Working on Android for security, Google will be releasing a major enhancement to the most dangerous APKs in the world.
If you live in a country where mobile data usage is subject to high fees, or where internet connection options are limited, you may be quite familiar with sharing applications between devices. Google is preparing to implement a new layer of security to increase the reliability of APK packets sent from the device to the device.
According to an announcement on the Android Developers Blog, Google will be able to test authenticity via Google Play by integrating new code called “metadata” into the packages to increase the reliability of APKs. Details about the verification of the data from the approved channels and how to use the system are as follows;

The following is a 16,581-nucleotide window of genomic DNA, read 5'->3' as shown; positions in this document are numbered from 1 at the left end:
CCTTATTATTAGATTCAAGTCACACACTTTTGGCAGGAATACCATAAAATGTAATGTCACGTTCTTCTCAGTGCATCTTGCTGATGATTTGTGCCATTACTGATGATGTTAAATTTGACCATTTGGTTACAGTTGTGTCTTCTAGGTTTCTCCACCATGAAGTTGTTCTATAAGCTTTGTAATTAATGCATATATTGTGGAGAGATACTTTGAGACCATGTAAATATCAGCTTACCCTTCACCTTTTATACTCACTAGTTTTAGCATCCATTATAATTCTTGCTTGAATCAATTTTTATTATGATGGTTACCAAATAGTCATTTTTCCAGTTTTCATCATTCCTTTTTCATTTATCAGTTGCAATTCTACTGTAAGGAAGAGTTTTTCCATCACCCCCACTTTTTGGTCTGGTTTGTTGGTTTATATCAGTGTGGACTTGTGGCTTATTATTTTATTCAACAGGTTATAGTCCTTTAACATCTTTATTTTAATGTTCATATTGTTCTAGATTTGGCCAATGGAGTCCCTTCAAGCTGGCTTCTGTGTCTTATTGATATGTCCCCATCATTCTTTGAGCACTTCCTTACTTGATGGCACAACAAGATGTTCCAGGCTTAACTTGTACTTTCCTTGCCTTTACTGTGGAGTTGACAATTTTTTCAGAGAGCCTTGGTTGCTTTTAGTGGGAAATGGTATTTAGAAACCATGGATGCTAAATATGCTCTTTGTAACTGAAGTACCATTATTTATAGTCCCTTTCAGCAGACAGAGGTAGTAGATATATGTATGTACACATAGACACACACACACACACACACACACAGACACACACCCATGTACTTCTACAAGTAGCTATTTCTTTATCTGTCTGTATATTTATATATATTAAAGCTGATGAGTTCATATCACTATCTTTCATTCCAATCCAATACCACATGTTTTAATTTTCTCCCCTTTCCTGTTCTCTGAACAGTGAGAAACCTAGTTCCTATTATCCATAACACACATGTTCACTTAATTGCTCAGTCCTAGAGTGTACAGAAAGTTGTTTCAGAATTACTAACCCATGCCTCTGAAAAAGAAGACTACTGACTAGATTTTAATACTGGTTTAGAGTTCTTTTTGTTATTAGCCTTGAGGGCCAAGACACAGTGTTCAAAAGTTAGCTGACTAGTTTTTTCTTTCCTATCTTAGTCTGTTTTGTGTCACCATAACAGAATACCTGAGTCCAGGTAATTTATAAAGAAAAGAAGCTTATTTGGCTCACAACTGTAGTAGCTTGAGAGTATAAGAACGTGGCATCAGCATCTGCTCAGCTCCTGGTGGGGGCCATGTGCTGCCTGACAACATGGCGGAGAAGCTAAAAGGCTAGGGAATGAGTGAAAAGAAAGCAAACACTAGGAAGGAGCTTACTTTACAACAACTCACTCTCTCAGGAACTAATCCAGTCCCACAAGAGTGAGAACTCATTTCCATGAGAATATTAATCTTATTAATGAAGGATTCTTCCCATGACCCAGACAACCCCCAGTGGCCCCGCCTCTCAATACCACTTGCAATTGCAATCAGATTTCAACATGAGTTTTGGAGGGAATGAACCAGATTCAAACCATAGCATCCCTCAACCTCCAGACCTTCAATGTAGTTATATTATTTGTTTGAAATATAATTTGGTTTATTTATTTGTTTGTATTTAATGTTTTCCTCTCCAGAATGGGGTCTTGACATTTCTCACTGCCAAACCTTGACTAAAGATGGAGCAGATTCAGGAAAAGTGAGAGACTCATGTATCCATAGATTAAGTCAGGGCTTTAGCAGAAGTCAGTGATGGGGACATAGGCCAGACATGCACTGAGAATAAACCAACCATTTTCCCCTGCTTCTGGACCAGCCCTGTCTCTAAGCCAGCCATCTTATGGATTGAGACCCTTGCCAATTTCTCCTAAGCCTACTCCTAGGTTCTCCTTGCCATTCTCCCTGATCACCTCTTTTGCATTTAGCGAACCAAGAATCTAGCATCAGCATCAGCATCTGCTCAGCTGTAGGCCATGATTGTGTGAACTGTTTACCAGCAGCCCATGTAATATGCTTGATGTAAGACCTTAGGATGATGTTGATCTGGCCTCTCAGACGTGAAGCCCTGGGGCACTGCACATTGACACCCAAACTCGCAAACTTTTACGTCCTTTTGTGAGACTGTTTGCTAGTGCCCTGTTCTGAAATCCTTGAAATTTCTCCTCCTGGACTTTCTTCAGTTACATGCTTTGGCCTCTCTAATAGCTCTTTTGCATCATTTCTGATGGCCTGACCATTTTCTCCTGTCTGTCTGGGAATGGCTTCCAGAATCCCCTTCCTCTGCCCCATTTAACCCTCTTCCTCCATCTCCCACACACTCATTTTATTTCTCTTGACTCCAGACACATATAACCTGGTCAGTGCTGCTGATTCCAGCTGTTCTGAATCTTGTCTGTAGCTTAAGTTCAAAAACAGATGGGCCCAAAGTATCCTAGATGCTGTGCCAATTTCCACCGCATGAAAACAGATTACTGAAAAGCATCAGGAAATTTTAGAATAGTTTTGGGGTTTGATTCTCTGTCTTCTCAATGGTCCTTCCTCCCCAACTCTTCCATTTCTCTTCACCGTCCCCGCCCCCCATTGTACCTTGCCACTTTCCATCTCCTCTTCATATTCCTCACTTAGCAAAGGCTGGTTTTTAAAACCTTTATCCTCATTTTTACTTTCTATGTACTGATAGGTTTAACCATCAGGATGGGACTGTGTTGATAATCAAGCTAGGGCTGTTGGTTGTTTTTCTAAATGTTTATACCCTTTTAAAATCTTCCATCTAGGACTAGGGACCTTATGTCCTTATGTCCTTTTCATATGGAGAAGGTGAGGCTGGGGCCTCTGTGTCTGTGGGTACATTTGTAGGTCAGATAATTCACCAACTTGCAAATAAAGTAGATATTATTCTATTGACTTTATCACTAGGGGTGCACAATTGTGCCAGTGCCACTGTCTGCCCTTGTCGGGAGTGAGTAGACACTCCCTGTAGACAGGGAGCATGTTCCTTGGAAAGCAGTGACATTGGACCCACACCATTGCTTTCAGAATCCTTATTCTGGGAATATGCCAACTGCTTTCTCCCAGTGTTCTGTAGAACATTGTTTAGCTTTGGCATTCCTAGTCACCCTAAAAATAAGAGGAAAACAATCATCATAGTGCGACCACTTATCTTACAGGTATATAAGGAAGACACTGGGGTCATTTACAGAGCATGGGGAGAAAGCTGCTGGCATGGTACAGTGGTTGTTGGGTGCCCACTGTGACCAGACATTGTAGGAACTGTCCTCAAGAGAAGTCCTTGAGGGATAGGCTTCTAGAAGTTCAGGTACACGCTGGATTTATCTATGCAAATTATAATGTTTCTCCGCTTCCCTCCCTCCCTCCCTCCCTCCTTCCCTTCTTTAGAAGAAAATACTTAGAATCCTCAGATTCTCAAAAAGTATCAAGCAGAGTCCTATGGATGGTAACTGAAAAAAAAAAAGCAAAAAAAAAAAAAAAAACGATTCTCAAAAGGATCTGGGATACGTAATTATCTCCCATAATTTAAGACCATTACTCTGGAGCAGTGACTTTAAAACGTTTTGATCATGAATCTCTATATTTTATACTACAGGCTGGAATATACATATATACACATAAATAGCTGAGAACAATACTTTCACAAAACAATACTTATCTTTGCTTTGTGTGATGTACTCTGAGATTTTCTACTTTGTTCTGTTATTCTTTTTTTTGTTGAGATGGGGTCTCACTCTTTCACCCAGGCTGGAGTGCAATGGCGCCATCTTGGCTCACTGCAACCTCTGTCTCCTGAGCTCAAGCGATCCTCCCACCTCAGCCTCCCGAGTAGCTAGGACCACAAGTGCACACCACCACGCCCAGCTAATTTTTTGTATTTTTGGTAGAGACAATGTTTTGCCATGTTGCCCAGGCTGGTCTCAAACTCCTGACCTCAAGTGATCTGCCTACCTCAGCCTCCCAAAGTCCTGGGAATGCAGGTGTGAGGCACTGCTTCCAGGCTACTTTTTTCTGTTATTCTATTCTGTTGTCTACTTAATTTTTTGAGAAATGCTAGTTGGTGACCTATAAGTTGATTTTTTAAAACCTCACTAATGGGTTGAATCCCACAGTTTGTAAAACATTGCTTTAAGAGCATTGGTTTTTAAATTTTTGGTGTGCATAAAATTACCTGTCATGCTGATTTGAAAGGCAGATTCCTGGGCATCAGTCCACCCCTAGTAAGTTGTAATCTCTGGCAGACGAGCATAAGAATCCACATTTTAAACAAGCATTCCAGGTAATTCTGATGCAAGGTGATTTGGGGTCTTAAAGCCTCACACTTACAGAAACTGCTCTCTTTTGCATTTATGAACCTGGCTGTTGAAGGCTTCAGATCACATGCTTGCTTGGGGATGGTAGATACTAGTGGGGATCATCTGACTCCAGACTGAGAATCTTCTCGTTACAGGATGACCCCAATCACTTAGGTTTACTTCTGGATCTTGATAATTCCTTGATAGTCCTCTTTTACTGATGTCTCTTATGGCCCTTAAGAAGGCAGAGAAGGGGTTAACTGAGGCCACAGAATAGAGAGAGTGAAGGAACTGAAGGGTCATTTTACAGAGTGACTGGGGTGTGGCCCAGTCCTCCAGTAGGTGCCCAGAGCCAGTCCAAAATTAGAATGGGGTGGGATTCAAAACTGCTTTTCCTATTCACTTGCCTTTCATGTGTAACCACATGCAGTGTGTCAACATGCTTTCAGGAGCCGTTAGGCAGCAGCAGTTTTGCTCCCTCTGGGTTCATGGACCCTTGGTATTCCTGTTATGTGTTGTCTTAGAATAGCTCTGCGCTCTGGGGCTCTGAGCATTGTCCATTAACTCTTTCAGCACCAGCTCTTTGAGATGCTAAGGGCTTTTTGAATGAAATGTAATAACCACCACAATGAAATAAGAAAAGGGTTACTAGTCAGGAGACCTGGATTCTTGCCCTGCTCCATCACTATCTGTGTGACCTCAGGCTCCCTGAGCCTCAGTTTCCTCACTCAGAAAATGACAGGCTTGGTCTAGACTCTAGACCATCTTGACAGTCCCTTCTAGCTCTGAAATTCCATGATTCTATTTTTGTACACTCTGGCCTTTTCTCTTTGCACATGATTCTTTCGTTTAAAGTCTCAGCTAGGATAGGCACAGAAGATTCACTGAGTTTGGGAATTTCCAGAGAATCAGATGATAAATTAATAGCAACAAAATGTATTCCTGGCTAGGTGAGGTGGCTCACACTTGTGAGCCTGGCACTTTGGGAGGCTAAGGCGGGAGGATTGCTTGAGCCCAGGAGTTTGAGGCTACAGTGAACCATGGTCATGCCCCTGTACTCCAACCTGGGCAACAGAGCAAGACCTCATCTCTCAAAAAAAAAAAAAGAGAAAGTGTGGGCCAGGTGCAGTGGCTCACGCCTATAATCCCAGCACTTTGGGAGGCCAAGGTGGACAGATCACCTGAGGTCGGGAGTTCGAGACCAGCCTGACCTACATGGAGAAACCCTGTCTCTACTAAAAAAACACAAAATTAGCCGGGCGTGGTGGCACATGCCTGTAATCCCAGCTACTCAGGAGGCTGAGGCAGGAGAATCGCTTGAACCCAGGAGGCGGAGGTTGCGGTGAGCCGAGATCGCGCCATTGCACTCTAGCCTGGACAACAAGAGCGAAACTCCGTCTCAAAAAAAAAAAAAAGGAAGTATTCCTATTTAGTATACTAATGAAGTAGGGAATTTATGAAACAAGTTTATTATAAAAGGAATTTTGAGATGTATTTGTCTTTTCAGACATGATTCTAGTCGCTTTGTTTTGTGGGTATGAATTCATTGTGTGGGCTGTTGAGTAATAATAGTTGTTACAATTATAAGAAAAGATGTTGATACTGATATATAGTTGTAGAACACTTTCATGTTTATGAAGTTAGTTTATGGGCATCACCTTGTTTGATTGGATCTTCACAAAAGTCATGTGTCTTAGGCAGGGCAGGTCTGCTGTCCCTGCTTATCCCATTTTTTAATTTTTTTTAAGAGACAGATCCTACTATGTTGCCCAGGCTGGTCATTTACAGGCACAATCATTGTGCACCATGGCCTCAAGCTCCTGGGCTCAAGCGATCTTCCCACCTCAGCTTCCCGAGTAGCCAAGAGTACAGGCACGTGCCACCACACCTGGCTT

The origin can be verified by the application while a device is offline. The user can add these specific packages to the Google Play library and check for updates once the device is online again.
As a Google Play user creates an offline distribution channel and provides sharing between devices through the library, updates of the packages can be viewed online. (This will be very useful for developers.)
The security meta-information for the packages is added to the backplane, so the developers do not do anything extra after the installation of the applications has finished.